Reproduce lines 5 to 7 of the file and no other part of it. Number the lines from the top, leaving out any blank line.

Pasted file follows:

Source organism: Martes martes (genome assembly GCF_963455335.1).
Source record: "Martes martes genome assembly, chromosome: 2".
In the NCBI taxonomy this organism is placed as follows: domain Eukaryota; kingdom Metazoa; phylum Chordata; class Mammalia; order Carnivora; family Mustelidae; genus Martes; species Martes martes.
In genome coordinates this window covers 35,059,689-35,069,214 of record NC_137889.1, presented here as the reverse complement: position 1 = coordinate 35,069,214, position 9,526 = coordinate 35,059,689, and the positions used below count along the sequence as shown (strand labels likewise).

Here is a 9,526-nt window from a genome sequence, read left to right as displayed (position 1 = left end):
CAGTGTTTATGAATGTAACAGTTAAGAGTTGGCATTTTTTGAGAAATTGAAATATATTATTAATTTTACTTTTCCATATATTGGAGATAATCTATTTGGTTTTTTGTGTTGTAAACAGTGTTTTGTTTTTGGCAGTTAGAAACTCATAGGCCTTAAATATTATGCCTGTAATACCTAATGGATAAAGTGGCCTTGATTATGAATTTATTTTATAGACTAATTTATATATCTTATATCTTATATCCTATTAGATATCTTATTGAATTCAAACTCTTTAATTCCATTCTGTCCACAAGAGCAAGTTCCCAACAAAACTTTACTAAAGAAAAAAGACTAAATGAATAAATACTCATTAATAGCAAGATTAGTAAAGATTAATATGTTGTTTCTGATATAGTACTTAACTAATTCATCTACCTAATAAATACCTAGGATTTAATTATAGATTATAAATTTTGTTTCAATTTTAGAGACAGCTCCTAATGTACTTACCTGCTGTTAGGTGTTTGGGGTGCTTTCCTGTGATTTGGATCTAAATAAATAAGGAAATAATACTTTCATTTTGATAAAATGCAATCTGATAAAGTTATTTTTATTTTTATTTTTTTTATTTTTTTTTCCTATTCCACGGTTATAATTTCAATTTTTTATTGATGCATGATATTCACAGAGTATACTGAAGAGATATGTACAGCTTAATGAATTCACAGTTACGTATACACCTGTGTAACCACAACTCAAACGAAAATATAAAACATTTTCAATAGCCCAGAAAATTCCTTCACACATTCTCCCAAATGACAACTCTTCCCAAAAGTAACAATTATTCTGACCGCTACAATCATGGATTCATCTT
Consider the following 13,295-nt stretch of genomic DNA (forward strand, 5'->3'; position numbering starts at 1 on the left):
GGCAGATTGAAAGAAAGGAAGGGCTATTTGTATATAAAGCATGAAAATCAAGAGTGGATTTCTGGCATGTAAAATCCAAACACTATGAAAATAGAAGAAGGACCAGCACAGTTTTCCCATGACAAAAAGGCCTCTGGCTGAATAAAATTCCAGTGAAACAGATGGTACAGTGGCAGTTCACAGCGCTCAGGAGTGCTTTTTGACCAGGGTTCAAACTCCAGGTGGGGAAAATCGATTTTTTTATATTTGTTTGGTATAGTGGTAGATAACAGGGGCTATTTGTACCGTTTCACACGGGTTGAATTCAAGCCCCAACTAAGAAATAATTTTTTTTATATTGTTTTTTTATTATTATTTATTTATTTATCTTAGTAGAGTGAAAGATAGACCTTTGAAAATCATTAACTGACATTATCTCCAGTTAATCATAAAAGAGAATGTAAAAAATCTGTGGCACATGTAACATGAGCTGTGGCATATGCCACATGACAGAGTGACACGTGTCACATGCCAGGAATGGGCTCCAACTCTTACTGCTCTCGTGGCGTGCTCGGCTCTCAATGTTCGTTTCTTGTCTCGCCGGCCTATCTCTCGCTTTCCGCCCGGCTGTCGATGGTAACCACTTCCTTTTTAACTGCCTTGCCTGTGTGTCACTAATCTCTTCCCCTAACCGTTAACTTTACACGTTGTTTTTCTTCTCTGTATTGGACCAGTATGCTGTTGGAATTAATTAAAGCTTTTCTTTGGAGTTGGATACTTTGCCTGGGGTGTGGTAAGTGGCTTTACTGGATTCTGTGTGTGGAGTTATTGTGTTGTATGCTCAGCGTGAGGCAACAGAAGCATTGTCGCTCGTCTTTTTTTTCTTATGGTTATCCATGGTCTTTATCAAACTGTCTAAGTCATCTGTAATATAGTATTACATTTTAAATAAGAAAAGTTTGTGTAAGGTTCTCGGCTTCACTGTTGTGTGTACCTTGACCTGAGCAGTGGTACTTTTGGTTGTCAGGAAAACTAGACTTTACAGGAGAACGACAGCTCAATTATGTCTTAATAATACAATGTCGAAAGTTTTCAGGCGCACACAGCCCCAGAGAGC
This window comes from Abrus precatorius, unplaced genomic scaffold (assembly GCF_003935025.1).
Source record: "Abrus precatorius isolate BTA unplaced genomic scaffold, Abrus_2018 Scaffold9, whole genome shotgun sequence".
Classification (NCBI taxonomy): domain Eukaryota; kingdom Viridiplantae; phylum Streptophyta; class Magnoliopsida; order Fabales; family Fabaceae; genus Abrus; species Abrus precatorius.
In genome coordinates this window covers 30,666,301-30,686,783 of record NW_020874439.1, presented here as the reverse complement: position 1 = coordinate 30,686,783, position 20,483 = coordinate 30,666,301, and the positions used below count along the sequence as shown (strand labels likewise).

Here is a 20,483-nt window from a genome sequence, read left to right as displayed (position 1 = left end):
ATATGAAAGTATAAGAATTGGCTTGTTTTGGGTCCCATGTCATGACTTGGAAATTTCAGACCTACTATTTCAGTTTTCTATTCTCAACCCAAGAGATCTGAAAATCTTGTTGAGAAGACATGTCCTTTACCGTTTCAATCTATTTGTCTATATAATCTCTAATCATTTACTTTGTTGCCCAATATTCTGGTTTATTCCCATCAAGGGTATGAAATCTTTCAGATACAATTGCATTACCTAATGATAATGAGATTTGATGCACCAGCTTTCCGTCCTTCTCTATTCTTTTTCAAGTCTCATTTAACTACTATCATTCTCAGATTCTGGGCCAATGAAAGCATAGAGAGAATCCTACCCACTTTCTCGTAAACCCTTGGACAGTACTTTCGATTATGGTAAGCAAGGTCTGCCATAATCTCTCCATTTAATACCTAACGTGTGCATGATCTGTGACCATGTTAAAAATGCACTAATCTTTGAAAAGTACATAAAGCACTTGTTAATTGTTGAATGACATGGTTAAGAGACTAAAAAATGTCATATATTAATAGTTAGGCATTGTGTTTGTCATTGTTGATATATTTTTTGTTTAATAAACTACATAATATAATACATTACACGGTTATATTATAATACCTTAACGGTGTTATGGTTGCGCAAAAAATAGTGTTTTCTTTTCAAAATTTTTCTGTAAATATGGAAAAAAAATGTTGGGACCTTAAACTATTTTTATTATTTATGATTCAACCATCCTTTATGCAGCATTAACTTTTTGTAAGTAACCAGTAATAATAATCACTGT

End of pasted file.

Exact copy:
Here is a 9,526-nt window from a genome sequence, read left to right as displayed (position 1 = left end):
CAGTGTTTATGAATGTAACAGTTAAGAGTTGGCATTTTTTGAGAAATTGAAATATATTATTAATTTTACTTTTCCATATATTGGAGATAATCTATTTGGTTTTTTGTGTTGTAAACAGTGTTTTGTTTTTGGCAGTTAGAAACTCATAGGCCTTAAATATTATGCCTGTAATACCTAATGGATAAAGTGGCCTTGATTATGAATTTATTTTATAGACTAATTTATATATCTTATATCTTATATCCTATTAGATATCTTATTGAATTCAAACTCTTTAATTCCATTCTGTCCACAAGAGCAAGTTCCCAACAAAACTTTACTAAAGAAAAAAGACTAAATGAATAAATACTCATTAATAGCAAGATTAGTAAAGATTAATATGTTGTTTCTGATATAGTACTTAACTAATTCATCTACCTAATAAATACCTAGGATTTAATTATAGATTATAAATTTTGTTTCAATTTTAGAGACAGCTCCTAATGTACTTACCTGCTGTTAGGTGTTTGGGGTGCTTTCCTGTGATTTGGATCTAAATAAATAAGGAAATAATACTTTCATTTTGATAAAATGCAATCTGATAAAGTTATTTTTATTTTTATTTTTTTTATTTTTTTTTCCTATTCCACGGTTATAATTTCAATTTTTTATTGATGCATGATATTCACAGAGTATACTGAAGAGATATGTACAGCTTAATGAATTCACAGTTACGTATACACCTGTGTAACCACAACTCAAACGAAAATATAAAACATTTTCAATAGCCCAGAAAATTCCTTCACACATTCTCCCAAATGACAACTCTTCCCAAAAGTAACAATTATTCTGACCGCTACAATCATGGATTCATCTT
Consider the following 13,295-nt stretch of genomic DNA (forward strand, 5'->3'; position numbering starts at 1 on the left):